IBM had added its support to the emerging Open Document format in a new release of its Workplace Managed Client application.

Version 2.6 of Workplace will include import, export, and rewrite functions for files written in ODF version 1.0, covering word processing, graphics and spreadsheets. It will also continue to support Microsoft Office file formats.

Although Microsoft Office holds a commanding lead in the market, recent official decisions to move to open standards from countries such as China, Brazil and India has created demand for new productivity programmes.

But it was the decision by the State of Massachusetts to shift to open formats that pushed Microsoft into action. The software giant announced last month that it had decided to make Office itself an "open standard", called OpenXML. However expert review of the terms and conditions on offer revealed that Microsoft has given away very little.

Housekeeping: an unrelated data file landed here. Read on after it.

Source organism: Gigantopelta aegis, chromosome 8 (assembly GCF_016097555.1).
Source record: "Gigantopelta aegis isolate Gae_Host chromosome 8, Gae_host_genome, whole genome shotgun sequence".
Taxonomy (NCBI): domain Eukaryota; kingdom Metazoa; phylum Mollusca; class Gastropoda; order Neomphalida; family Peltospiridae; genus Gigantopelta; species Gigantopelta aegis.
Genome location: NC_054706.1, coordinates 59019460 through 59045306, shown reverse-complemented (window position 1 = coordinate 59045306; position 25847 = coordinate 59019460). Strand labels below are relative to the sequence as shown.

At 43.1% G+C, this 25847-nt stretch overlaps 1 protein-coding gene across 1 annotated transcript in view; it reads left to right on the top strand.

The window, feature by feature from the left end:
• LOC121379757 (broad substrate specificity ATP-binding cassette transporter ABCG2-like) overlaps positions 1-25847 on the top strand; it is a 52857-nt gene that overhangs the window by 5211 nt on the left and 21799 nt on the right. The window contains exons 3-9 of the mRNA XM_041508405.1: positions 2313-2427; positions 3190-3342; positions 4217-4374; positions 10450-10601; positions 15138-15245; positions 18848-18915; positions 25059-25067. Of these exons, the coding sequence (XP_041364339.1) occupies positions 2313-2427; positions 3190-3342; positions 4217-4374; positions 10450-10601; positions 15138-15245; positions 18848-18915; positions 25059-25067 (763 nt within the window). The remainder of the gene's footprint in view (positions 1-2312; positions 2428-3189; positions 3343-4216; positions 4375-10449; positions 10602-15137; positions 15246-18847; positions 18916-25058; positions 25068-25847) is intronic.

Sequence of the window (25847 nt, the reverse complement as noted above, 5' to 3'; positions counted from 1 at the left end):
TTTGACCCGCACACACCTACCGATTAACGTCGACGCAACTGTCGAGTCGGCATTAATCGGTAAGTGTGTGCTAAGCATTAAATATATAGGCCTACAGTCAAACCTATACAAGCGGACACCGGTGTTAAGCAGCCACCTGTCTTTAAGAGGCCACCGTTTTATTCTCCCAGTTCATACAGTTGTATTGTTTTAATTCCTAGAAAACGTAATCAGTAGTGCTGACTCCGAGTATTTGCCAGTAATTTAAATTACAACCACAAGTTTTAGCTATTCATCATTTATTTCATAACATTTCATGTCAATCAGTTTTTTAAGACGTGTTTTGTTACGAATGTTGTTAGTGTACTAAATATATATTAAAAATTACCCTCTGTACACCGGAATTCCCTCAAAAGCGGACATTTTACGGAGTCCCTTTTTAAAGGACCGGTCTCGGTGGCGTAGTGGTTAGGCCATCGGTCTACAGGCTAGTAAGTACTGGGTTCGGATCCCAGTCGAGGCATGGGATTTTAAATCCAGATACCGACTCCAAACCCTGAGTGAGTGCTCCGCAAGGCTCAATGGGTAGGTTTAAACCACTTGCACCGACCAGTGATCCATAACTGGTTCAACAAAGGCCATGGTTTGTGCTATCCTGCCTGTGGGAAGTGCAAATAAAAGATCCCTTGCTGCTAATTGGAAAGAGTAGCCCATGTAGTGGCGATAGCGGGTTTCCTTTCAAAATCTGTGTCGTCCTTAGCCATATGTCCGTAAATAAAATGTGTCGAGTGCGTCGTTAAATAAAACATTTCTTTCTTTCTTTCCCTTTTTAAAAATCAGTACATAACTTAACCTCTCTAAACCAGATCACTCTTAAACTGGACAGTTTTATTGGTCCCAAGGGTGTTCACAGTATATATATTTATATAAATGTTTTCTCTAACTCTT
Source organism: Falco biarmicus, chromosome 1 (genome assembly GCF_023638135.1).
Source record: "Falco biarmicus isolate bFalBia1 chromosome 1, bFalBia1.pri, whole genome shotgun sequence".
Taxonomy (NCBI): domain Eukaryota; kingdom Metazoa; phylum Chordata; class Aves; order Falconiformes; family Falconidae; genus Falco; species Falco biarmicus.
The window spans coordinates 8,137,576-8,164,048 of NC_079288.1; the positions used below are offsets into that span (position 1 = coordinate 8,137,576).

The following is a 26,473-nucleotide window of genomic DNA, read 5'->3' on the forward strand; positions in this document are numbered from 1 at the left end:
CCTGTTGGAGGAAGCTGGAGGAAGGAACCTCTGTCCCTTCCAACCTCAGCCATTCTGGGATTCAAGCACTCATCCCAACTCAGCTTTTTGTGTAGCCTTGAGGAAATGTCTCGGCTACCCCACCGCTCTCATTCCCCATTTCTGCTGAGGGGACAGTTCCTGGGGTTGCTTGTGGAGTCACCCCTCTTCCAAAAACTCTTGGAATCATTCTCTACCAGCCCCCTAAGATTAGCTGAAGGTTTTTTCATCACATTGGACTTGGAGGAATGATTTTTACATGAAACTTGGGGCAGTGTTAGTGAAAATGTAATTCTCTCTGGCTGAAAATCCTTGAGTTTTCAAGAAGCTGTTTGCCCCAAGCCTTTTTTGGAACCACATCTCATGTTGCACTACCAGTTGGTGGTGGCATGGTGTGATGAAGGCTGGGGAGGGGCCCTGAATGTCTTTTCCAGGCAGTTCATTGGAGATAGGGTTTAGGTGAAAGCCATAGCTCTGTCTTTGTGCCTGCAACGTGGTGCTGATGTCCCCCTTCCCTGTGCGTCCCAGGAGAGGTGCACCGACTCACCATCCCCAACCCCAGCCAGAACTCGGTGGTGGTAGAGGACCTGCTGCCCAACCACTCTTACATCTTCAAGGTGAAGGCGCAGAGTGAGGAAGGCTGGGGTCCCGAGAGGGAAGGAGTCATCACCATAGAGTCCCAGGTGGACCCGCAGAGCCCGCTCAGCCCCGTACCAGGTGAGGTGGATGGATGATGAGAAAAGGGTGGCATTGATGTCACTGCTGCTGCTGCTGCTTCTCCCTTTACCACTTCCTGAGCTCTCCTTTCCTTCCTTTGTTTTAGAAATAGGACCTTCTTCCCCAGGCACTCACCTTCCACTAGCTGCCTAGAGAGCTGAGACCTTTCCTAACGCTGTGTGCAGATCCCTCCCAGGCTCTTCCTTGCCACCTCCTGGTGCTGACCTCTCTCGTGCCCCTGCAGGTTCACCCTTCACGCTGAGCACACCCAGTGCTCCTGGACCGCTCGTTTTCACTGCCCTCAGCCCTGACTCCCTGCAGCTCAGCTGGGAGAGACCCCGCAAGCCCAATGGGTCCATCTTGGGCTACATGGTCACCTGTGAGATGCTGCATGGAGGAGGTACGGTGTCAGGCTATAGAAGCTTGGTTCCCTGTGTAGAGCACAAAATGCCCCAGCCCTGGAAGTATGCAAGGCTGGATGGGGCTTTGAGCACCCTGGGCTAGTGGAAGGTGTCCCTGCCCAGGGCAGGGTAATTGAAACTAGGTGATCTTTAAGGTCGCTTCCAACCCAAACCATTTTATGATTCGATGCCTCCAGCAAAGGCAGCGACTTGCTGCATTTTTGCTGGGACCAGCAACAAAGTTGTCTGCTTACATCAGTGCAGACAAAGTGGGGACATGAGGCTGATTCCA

IBM wants a piece of the new open-standard action. "Emerging economies and governments are embracing open standards software because of cost savings," said a spokesperson. Open standards "could be a catalyst for our Workplace business".

ODF 1.0, recently ratified by OASIS, is an XML-based specification for saving and exchanging office documents. The biggest benefit of it is reliable access to their own data, according to IBM officials.

Rather than paying licensing fees every few years to upgrade their proprietary productivity software, customers who adopt the ODF standard can break free of the product-upgrade cycle.